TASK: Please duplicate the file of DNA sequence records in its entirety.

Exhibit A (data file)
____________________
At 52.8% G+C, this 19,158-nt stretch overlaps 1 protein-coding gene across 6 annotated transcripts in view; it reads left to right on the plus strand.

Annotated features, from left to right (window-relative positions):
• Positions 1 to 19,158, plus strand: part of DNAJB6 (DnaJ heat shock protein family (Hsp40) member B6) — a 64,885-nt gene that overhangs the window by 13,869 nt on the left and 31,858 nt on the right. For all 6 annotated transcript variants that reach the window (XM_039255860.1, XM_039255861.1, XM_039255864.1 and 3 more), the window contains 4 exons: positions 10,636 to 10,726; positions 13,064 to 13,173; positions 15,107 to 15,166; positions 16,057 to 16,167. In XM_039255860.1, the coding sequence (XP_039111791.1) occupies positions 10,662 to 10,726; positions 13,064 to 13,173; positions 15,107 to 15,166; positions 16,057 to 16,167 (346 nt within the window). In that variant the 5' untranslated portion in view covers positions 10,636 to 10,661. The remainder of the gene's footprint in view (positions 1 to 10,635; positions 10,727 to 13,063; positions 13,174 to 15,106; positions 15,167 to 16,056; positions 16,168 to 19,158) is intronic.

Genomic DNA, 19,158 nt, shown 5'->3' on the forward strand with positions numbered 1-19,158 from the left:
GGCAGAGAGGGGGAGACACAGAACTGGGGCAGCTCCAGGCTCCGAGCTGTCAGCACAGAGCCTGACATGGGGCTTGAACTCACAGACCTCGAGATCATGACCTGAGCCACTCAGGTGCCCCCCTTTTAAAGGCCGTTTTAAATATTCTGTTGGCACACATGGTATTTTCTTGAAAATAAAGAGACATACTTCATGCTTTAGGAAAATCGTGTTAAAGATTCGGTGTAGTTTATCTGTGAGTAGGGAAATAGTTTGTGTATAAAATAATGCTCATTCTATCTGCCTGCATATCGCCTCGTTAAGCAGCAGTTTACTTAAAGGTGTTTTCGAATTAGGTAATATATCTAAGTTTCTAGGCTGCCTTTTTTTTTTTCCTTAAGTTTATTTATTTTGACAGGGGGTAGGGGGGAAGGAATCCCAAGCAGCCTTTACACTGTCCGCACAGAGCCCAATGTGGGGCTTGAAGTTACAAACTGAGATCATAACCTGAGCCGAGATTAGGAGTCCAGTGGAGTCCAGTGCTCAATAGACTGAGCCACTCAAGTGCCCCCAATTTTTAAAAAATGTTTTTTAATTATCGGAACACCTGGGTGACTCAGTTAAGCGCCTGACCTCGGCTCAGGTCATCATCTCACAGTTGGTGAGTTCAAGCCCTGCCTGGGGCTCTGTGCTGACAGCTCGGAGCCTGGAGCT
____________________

At 52.8% G+C, this 19,158-nt stretch overlaps 1 protein-coding gene across 6 annotated transcripts in view; it reads left to right on the plus strand.

Annotated features, from left to right (window-relative positions):
• Positions 1 to 19,158, plus strand: part of DNAJB6 (DnaJ heat shock protein family (Hsp40) member B6) — a 64,885-nt gene that overhangs the window by 13,869 nt on the left and 31,858 nt on the right. For all 6 annotated transcript variants that reach the window (XM_039255860.1, XM_039255861.1, XM_039255864.1 and 3 more), the window contains 4 exons: positions 10,636 to 10,726; positions 13,064 to 13,173; positions 15,107 to 15,166; positions 16,057 to 16,167. In XM_039255860.1, the coding sequence (XP_039111791.1) occupies positions 10,662 to 10,726; positions 13,064 to 13,173; positions 15,107 to 15,166; positions 16,057 to 16,167 (346 nt within the window). In that variant the 5' untranslated portion in view covers positions 10,636 to 10,661. The remainder of the gene's footprint in view (positions 1 to 10,635; positions 10,727 to 13,063; positions 13,174 to 15,106; positions 15,167 to 16,056; positions 16,168 to 19,158) is intronic.

Genomic DNA, 19,158 nt, shown 5'->3' on the forward strand with positions numbered 1-19,158 from the left:
GGCAGAGAGGGGGAGACACAGAACTGGGGCAGCTCCAGGCTCCGAGCTGTCAGCACAGAGCCTGACATGGGGCTTGAACTCACAGACCTCGAGATCATGACCTGAGCCACTCAGGTGCCCCCCTTTTAAAGGCCGTTTTAAATATTCTGTTGGCACACATGGTATTTTCTTGAAAATAAAGAGACATACTTCATGCTTTAGGAAAATCGTGTTAAAGATTCGGTGTAGTTTATCTGTGAGTAGGGAAATAGTTTGTGTATAAAATAATGCTCATTCTATCTGCCTGCATATCGCCTCGTTAAGCAGCAGTTTACTTAAAGGTGTTTTCGAATTAGGTAATATATCTAAGTTTCTAGGCTGCCTTTTTTTTTTTCCTTAAGTTTATTTATTTTGACAGGGGGTAGGGGGGAAGGAATCCCAAGCAGCCTTTACACTGTCCGCACAGAGCCCAATGTGGGGCTTGAAGTTACAAACTGAGATCATAACCTGAGCCGAGATTAGGAGTCCAGTGGAGTCCAGTGCTCAATAGACTGAGCCACTCAAGTGCCCCCAATTTTTAAAAAATGTTTTTTAATTATCGGAACACCTGGGTGACTCAGTTAAGCGCCTGACCTCGGCTCAGGTCATCATCTCACAGTTGGTGAGTTCAAGCCCTGCCTGGGGCTCTGTGCTGACAGCTCGGAGCCTGGAGCT